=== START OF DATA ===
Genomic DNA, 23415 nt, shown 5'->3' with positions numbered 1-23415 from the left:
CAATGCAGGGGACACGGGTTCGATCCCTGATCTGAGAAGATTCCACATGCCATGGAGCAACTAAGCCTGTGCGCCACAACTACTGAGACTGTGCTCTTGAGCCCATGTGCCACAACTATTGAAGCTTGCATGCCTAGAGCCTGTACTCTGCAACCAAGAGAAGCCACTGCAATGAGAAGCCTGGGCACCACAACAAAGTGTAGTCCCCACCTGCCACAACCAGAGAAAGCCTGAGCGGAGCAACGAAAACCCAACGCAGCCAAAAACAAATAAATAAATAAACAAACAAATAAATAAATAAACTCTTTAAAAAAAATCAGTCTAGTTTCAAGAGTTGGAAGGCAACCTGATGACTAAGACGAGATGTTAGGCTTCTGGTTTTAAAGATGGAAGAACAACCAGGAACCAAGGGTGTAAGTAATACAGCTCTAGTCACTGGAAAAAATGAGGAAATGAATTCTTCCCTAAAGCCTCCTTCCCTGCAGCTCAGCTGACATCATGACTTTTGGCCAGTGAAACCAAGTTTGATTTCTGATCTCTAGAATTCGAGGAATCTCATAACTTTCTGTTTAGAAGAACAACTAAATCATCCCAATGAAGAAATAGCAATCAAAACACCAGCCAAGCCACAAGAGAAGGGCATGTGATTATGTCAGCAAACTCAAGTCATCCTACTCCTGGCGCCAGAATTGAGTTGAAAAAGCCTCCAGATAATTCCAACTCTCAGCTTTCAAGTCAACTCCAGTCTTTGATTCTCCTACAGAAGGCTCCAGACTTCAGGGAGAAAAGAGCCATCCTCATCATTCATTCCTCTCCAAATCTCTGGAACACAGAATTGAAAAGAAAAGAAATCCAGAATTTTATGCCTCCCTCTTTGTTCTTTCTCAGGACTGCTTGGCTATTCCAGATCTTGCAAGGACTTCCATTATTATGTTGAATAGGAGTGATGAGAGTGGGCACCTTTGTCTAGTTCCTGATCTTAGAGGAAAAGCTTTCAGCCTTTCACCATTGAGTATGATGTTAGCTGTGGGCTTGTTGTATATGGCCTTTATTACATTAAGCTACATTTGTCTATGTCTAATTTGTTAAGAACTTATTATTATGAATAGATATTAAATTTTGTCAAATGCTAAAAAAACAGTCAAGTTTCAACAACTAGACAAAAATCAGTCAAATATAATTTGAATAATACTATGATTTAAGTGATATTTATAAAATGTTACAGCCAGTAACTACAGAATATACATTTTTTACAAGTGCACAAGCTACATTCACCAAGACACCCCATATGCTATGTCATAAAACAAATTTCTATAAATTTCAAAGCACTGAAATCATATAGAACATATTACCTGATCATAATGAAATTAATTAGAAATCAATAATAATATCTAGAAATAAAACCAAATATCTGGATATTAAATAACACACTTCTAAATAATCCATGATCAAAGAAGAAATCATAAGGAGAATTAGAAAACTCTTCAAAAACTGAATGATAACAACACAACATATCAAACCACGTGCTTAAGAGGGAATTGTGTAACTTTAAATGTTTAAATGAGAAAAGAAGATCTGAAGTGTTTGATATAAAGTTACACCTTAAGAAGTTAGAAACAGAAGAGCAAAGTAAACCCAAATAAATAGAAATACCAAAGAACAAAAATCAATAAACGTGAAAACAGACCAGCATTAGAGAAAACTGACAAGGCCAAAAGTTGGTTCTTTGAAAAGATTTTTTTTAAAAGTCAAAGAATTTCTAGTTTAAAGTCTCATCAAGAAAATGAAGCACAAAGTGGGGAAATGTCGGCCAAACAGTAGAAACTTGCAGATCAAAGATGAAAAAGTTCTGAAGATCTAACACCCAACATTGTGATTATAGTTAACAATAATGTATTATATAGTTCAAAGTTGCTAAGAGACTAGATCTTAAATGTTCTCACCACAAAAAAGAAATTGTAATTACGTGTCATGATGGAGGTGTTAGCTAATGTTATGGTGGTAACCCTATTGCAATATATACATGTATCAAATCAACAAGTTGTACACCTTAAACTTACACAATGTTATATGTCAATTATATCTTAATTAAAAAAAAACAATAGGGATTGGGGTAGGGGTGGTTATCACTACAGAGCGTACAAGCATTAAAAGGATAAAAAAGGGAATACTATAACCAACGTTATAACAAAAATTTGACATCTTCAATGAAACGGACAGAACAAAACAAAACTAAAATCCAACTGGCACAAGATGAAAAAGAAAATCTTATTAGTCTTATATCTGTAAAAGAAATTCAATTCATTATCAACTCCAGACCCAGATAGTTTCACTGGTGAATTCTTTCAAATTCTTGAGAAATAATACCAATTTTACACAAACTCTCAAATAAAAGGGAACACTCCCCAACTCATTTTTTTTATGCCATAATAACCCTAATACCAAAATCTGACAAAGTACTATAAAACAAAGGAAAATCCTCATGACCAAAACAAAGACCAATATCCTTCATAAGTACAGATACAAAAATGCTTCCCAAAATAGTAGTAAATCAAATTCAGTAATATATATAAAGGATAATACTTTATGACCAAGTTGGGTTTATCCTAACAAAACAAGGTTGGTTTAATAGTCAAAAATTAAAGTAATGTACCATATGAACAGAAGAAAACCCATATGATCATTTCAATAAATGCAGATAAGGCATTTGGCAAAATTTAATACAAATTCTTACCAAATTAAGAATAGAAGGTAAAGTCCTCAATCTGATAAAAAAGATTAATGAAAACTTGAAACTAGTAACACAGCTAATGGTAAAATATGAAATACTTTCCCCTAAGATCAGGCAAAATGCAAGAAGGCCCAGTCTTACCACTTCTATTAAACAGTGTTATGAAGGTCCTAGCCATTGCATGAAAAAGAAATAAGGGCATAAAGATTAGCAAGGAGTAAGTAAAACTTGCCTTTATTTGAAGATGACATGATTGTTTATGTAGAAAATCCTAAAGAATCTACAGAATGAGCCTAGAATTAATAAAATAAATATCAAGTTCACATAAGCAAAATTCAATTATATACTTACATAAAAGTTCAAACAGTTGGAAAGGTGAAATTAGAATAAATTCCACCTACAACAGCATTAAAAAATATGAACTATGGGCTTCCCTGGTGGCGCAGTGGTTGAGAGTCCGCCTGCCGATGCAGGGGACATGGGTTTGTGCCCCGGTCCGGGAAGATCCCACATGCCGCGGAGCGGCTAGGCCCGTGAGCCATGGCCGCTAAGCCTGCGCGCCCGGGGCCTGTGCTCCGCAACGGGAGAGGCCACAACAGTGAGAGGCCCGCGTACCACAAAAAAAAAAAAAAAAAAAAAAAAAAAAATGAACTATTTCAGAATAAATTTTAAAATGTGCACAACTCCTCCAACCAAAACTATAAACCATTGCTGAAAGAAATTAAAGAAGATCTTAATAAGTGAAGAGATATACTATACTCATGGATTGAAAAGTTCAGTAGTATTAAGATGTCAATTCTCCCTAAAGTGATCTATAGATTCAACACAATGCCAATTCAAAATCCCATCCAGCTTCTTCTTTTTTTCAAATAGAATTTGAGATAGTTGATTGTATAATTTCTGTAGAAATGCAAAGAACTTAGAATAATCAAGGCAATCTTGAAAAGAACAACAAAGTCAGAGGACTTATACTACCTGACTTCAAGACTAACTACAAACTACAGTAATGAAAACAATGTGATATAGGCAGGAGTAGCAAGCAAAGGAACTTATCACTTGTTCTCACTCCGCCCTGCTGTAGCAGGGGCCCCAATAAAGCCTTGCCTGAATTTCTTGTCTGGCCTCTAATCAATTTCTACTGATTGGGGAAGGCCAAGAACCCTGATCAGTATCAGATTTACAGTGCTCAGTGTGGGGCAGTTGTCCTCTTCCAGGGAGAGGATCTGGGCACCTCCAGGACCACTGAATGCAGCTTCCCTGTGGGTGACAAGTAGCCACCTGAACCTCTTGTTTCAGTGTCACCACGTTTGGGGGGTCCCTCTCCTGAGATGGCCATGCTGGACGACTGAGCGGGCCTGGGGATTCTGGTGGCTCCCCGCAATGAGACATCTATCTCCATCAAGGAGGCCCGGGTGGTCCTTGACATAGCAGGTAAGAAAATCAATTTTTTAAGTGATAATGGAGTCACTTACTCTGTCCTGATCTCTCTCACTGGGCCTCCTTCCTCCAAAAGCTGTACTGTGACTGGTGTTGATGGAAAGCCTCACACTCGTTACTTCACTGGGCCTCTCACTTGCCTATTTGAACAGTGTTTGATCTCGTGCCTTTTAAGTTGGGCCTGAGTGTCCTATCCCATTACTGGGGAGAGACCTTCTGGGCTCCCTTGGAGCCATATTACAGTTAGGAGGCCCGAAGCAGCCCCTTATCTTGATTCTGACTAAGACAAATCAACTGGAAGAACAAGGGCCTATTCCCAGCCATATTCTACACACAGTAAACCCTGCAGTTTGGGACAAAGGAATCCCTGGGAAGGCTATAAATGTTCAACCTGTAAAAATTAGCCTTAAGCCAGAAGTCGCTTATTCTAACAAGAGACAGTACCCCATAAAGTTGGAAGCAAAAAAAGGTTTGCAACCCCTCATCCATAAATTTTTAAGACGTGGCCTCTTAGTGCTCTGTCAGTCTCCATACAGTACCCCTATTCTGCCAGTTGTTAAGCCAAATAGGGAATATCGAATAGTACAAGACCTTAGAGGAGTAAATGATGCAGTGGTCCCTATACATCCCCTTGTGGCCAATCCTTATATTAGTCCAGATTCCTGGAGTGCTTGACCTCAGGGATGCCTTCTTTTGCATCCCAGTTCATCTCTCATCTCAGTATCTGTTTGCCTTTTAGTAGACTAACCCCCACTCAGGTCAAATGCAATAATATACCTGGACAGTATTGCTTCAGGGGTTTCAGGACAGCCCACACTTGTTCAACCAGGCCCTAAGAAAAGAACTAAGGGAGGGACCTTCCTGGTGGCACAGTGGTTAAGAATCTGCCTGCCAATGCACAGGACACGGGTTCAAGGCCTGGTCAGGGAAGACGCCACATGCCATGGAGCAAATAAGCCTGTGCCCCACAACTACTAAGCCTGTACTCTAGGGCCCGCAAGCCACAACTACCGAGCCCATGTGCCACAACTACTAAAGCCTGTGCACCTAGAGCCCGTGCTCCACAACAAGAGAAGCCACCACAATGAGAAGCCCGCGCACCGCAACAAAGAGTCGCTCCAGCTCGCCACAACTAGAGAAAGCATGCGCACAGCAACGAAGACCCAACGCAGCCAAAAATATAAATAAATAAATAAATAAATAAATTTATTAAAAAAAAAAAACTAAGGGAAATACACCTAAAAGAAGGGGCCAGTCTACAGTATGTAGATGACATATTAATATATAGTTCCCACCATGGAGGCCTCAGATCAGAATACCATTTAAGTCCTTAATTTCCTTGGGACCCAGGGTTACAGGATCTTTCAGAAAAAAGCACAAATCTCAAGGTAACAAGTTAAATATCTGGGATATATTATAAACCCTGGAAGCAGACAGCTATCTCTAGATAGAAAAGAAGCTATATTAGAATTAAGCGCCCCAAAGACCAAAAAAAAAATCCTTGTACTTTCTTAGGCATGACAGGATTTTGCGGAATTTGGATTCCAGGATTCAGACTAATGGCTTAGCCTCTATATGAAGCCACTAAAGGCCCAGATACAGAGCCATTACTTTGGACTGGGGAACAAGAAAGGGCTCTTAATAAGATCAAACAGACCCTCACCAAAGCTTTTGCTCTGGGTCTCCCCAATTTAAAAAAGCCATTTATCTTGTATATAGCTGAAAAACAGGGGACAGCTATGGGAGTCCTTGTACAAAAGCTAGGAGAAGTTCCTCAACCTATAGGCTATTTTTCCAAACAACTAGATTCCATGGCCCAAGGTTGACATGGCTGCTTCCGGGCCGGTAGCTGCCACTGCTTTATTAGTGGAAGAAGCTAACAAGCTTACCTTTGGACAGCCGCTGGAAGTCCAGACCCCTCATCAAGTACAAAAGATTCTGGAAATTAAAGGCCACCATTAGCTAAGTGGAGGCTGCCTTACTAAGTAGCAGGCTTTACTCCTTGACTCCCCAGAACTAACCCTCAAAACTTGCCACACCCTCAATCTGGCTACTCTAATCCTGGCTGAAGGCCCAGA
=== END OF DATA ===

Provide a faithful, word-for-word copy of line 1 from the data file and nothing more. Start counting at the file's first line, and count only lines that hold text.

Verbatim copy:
Genomic DNA, 23415 nt, shown 5'->3' with positions numbered 1-23415 from the left: